Account disable announcement

As of Friday, September 8, 2023, the SEI Secure Coding Wiki no longer provides the ability to sign up for new user accounts. In addition, all accounts that have not made contributions (e.g., comments, edits) to a space or page content will be disabled (accounts that have had recent activity will not be disabled).

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The Perl rules and recommendations in this wiki are a work in progress and reflect the current thinking of the secure coding community. Because this is a development website, many pages are incomplete or contain errors. As rules and recommendations mature, they are published in report or book form as official releases. These releases are issued as dictated by the needs and interests of the secure software development community.

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Rules vs. Recomendations

This coding standard consists of rules and recommendations, collectively referred to as guidelines. Rules are meant to provide normative requirements for code, whereas recommendations are meant to provide guidance that, when followed, should improve the safety, reliability, and security of software systems. Learn more about the differences.

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  1. Like others languages, is not a good idea compare floating point numbers in Perl. For solving that you can:

    transform the numbers in strings and compare the strings according hte precision needs of yours:

    sub are_equals {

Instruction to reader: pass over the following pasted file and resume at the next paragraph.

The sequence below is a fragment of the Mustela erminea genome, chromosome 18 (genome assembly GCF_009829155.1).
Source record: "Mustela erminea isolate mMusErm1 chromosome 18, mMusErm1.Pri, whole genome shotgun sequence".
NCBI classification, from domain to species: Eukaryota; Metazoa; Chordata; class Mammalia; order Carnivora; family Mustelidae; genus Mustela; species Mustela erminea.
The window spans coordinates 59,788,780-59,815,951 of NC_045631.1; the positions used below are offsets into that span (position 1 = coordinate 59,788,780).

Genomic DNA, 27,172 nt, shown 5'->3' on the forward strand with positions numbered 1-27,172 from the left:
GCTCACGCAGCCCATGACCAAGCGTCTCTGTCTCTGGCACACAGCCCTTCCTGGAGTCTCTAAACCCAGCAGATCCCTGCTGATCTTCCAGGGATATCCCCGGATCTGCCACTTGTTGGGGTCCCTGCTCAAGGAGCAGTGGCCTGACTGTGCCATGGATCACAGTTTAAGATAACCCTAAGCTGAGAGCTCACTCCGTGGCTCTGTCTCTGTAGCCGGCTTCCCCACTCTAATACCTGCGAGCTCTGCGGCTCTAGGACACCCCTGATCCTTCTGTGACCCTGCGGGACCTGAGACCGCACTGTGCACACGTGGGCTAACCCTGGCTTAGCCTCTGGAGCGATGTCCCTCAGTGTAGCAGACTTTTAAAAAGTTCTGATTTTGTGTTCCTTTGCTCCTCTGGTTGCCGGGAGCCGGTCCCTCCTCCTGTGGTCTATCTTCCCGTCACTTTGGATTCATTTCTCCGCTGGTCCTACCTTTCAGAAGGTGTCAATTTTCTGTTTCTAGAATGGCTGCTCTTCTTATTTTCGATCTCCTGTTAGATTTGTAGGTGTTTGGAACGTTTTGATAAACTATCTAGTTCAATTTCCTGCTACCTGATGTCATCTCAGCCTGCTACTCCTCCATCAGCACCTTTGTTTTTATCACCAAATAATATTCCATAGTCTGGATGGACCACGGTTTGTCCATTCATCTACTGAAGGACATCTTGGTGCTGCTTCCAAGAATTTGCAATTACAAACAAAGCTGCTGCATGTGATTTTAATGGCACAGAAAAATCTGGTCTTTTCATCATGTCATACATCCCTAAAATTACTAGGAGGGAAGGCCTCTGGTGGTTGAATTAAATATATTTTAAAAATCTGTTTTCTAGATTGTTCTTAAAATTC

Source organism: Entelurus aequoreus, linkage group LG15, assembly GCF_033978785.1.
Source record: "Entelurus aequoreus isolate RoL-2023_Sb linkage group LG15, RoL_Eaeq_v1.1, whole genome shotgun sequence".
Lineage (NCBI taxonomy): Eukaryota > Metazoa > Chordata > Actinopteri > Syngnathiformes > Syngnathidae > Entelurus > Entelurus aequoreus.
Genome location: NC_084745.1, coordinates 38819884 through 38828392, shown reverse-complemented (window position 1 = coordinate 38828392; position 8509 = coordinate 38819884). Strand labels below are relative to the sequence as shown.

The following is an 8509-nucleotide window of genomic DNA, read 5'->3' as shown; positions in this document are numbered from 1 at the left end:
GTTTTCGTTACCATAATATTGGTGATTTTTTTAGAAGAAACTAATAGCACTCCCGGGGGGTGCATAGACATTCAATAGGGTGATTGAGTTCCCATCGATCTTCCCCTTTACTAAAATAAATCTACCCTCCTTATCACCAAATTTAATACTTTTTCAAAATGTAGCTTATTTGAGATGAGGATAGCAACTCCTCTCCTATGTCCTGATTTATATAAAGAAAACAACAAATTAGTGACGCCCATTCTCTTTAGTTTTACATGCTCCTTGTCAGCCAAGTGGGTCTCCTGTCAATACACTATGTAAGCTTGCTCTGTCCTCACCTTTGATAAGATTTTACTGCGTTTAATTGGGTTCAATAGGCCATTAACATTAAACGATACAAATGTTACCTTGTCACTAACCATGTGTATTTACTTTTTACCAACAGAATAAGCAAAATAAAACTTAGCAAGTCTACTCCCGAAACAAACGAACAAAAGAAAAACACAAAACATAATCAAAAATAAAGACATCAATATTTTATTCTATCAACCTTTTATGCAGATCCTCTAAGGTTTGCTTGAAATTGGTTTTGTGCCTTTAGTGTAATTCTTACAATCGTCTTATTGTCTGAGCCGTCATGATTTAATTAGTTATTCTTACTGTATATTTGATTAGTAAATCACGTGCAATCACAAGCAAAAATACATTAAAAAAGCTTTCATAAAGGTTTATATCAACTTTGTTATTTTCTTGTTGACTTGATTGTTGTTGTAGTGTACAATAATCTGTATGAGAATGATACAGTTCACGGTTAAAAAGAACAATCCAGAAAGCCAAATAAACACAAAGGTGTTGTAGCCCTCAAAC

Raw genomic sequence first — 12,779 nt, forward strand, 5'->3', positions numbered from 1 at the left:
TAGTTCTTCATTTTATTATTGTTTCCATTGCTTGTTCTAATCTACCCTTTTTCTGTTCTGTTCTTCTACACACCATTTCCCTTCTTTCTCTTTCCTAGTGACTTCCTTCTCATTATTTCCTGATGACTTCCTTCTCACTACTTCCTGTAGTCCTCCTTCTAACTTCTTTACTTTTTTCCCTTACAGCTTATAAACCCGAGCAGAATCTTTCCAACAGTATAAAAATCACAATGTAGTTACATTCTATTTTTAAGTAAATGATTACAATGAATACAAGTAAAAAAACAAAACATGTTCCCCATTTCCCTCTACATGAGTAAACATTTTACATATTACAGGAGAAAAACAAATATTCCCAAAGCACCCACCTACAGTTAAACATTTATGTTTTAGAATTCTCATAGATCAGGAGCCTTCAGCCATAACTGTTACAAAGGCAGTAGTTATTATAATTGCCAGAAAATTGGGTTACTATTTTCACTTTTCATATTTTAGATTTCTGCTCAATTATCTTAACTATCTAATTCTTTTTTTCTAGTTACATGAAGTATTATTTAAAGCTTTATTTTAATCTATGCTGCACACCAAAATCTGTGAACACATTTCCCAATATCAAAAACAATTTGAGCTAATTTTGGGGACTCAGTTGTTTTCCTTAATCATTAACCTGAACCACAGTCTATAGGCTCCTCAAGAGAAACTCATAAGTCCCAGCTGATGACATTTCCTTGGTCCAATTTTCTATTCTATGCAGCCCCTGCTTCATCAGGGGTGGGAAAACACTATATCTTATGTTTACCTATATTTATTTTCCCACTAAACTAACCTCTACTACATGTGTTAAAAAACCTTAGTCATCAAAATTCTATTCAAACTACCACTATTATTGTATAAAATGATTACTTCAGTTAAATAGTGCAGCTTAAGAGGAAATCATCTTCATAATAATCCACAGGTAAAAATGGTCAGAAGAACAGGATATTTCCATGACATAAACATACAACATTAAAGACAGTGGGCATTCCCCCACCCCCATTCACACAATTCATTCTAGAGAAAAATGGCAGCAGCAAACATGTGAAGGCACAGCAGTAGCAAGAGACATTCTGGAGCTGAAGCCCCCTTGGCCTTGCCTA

#dont forget to sanitize $num1 and $num2 before using into sprintf

        my ($num1, $num2, $precision) = @_;

        return sprintf("%.${precision}f", $num1) eq sprintf("%.${precision}f", $num2);



    define an acceptable error range ($delta) for your project:

    sub are_equals {

        my ($num1, $num2, $delta) = @_;

        if ( $delta >= ($num1 - $num2) )

            return 1;

        return 0; }


    Or just use bignum accordingly.

    1. Yes, there is a world of information on how to handle floating-point arithmetic. IIRC the Perl FAQ has some info. Also CERT has plenty of info on their C wiki:  Rule 05. Floating Point (FLP). Since most languages use IEEE 754 for fp arithmetic, mostly the do's and dont's are language-independent (smile)

    2. Anonymous

      You'll have troubles if $num1 is "too much" less than $num2 (think calling are_equals(0, 2, 1)).


      abs() helps here:

      sub are_equals {

          my ($num1, $num2, $delta) = @_;

          if ( $delta >= abs($num1 - $num2) )

              return 1;

          return 0; }


      I also find it more readable to put the difference in the left hand side and call $delta with a more expressive (IMHO) name:

      sub are_equals {

          my ($num1, $num2, $max_delta) = @_;

          return abs($num1 - $num2) <= $max_delta;